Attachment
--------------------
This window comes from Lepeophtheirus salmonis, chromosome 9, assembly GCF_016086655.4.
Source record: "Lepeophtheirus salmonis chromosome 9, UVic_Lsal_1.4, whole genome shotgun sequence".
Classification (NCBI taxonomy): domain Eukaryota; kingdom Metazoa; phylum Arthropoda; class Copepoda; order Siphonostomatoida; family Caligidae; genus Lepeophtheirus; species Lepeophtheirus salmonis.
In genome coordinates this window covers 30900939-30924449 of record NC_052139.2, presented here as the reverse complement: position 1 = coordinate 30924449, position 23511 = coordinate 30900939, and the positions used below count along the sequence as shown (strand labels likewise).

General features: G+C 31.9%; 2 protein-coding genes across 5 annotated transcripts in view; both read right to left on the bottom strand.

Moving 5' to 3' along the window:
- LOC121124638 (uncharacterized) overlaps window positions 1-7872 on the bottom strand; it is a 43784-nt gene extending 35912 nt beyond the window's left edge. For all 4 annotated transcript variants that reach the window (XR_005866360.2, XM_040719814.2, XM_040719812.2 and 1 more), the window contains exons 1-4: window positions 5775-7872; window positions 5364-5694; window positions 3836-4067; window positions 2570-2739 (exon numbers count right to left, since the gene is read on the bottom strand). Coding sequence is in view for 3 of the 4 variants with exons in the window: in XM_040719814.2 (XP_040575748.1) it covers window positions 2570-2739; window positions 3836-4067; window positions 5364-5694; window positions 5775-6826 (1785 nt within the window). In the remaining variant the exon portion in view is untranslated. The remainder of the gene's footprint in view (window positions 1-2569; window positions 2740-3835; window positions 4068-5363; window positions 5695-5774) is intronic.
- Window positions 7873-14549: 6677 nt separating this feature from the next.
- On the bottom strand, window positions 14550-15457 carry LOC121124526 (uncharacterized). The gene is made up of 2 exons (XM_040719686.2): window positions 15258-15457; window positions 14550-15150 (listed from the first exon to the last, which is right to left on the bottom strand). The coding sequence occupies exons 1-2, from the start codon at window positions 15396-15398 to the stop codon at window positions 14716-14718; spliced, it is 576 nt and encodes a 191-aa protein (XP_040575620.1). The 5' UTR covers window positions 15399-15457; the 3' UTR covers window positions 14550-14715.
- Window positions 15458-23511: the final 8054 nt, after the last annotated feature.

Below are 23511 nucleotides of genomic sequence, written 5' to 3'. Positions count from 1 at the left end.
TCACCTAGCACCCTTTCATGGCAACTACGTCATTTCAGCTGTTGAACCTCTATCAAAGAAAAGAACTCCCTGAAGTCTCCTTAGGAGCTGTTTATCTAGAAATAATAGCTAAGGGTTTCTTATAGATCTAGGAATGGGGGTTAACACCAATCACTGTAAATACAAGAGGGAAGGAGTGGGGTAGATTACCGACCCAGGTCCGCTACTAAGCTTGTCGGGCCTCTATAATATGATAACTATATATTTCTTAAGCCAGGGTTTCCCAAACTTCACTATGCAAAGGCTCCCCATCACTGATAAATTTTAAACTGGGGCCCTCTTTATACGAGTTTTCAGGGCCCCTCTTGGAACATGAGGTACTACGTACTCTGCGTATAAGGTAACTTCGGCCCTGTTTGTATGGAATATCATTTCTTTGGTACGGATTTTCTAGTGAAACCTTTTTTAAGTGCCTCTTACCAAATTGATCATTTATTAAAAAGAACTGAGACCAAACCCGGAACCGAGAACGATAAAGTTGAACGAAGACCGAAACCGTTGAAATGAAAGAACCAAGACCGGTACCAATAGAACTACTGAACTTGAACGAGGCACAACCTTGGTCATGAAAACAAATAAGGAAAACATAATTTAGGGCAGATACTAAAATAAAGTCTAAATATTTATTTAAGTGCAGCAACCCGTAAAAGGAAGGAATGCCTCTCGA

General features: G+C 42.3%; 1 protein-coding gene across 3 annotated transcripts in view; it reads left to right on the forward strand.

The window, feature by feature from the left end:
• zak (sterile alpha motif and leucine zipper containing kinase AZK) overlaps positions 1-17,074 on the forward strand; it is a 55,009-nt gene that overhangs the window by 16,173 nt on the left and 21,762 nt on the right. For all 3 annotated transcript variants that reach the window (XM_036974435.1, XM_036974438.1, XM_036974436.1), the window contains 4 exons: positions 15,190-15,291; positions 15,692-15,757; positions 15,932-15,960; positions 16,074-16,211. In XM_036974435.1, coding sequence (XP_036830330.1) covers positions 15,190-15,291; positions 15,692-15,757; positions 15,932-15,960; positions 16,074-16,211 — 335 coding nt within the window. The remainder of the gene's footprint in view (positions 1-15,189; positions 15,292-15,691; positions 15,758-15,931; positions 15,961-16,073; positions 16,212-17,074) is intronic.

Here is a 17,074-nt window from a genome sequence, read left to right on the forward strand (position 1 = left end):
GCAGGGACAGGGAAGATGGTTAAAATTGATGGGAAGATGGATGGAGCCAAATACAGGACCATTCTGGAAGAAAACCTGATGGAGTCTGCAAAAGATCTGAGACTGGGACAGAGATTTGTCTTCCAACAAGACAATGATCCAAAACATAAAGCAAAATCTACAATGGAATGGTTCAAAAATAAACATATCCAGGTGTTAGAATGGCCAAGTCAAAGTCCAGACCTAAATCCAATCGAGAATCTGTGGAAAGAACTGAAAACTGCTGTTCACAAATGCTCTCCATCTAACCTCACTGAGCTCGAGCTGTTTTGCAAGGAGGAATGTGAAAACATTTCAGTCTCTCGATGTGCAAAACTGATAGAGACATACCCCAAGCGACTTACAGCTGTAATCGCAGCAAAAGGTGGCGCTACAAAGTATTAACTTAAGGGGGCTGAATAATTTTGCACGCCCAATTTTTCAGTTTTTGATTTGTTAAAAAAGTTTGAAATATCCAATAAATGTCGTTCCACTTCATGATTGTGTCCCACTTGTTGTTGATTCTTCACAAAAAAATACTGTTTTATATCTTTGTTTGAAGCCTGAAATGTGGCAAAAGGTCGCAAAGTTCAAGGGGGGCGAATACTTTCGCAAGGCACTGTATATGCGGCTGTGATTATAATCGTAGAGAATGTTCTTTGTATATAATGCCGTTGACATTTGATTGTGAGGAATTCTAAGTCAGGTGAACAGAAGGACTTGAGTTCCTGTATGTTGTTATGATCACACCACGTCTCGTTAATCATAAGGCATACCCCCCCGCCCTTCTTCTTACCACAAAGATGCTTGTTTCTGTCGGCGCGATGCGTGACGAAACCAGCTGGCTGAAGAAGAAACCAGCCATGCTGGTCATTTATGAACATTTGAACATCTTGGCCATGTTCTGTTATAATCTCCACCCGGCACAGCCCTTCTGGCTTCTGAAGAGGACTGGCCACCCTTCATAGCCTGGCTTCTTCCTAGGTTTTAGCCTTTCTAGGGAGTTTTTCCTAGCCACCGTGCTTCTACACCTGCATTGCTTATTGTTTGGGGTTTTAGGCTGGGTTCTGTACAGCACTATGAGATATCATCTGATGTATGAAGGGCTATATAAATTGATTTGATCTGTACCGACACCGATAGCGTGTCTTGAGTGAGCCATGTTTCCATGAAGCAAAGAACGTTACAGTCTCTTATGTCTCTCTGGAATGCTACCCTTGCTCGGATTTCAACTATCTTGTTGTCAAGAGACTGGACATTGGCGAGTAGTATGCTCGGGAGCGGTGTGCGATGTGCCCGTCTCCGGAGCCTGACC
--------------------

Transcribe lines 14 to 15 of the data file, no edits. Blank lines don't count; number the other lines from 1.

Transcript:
The window, feature by feature from the left end:
• zak (sterile alpha motif and leucine zipper containing kinase AZK) overlaps positions 1-17,074 on the forward strand; it is a 55,009-nt gene that overhangs the window by 16,173 nt on the left and 21,762 nt on the right. For all 3 annotated transcript variants that reach the window (XM_036974435.1, XM_036974438.1, XM_036974436.1), the window contains 4 exons: positions 15,190-15,291; positions 15,692-15,757; positions 15,932-15,960; positions 16,074-16,211. In XM_036974435.1, coding sequence (XP_036830330.1) covers positions 15,190-15,291; positions 15,692-15,757; positions 15,932-15,960; positions 16,074-16,211 — 335 coding nt within the window. The remainder of the gene's footprint in view (positions 1-15,189; positions 15,292-15,691; positions 15,758-15,931; positions 15,961-16,073; positions 16,212-17,074) is intronic.